Don’t give without first getting
“You have to do better!” At some point during your negotiation, your prospect will say this, even if you have maintained the value of your services by withstanding multiple squeezes. If by chance you say, “Okay, I will reduce our price by x amount”, they will say in response, “thank you very much, I will take that and in addition, I want the following!” In other words, they will take everything that you put on the table. As a result, it will be important for you also to be prepared with your “gets” (those things that are low cost to the prospect but of high value to you and your company) and your “gives” (those things that are low cost to you but of high value to your prospect).
Negotiating Dialogue Framework™ – High Level
Step A: Hear Buyer Position
- Ask for clarification to understand their position
Step B: Determine Underlying Interests
- Ask questions to understand the interests behind their position
Step C: Offer a Stand
- To deflect the buyer’s position & to support your value – be prepared with multiple stands
Step D: Define Terms of Get / Give
- Inform the buyer of the terms of your gets & gives
Step E: Get Something from the Buyer
- Ask for the first “get” from your prepared list – if rejected, suggest the next
Step F: Give something to the Buyer that has assumed high value
- Offer first “give” from your prepared list – if rejected, suggest the next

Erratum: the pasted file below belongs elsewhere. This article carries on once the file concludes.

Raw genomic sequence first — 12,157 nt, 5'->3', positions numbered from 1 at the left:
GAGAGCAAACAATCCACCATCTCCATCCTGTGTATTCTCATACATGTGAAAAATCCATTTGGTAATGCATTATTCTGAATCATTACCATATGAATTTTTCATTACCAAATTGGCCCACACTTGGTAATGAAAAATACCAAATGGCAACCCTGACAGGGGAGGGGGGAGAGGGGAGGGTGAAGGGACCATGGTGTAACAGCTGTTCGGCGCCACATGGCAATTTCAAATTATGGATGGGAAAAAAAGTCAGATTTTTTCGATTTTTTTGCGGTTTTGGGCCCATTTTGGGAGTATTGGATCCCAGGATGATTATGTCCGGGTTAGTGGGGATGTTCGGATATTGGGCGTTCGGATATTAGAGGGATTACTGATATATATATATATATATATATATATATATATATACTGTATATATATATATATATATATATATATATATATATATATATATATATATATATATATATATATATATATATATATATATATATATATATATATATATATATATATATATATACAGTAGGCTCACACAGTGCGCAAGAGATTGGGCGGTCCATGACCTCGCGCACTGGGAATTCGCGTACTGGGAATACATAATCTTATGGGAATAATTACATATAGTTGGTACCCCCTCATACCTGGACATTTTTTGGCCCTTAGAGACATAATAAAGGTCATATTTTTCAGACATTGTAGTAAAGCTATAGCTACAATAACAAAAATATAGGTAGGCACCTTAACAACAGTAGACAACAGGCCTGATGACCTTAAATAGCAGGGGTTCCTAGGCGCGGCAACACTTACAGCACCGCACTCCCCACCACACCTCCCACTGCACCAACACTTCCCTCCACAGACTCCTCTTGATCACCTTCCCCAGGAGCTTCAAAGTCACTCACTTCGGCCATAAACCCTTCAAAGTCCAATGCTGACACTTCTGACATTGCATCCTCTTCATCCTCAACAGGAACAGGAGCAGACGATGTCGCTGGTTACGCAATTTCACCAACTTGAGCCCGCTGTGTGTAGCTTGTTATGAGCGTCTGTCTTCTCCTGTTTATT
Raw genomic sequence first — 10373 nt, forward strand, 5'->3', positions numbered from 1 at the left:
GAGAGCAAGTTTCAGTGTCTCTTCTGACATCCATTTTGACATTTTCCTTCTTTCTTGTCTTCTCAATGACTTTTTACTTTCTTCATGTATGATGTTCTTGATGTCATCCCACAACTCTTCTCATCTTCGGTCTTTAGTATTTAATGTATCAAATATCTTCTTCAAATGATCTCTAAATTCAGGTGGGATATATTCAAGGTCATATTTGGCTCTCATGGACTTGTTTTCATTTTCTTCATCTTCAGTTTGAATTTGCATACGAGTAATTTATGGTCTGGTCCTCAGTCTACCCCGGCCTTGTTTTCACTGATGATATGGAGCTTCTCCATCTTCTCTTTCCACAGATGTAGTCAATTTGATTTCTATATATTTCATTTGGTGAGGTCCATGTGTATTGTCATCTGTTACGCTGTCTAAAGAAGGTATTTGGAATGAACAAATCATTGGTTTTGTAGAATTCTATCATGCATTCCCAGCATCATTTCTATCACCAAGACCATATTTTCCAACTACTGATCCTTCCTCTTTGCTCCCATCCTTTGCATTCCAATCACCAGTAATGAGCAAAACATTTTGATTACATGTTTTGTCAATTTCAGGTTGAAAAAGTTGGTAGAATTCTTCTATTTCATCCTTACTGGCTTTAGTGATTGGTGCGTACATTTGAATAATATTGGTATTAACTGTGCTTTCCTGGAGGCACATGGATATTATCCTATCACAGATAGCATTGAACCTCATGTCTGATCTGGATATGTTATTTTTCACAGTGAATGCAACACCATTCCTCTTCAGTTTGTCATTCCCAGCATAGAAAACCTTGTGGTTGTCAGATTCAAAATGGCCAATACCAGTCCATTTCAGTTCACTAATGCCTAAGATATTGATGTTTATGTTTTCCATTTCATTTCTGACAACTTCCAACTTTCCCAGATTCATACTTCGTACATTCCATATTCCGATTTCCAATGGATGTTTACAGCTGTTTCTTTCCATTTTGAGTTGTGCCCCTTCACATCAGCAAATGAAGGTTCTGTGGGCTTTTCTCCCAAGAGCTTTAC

Step G: Confirm Agreement
- Restate the gets & gives that have been agreed upon and then discuss next steps
The best negotiators are those that have been the most effective at helping to facilitate a prospect’s buy cycle – before the negotiation even begins. Some other key concepts that will make you a better negotiator at month-end include: preparing your stands as well as your gets & gives; Anticipating the interests behind the prospects initial position; and understanding that there is a proven framework to leverage during the execution of your negotiation. Let us know if we can support your efforts to prepare for and/or execute an upcoming negotiation with a prospect or client.
QUESTIONS: Which step of either the preparation for or the execution of a negotiation is the biggest challenge for you? Do you always feel that you are even negotiating with the right person or that you understand their underlying interests?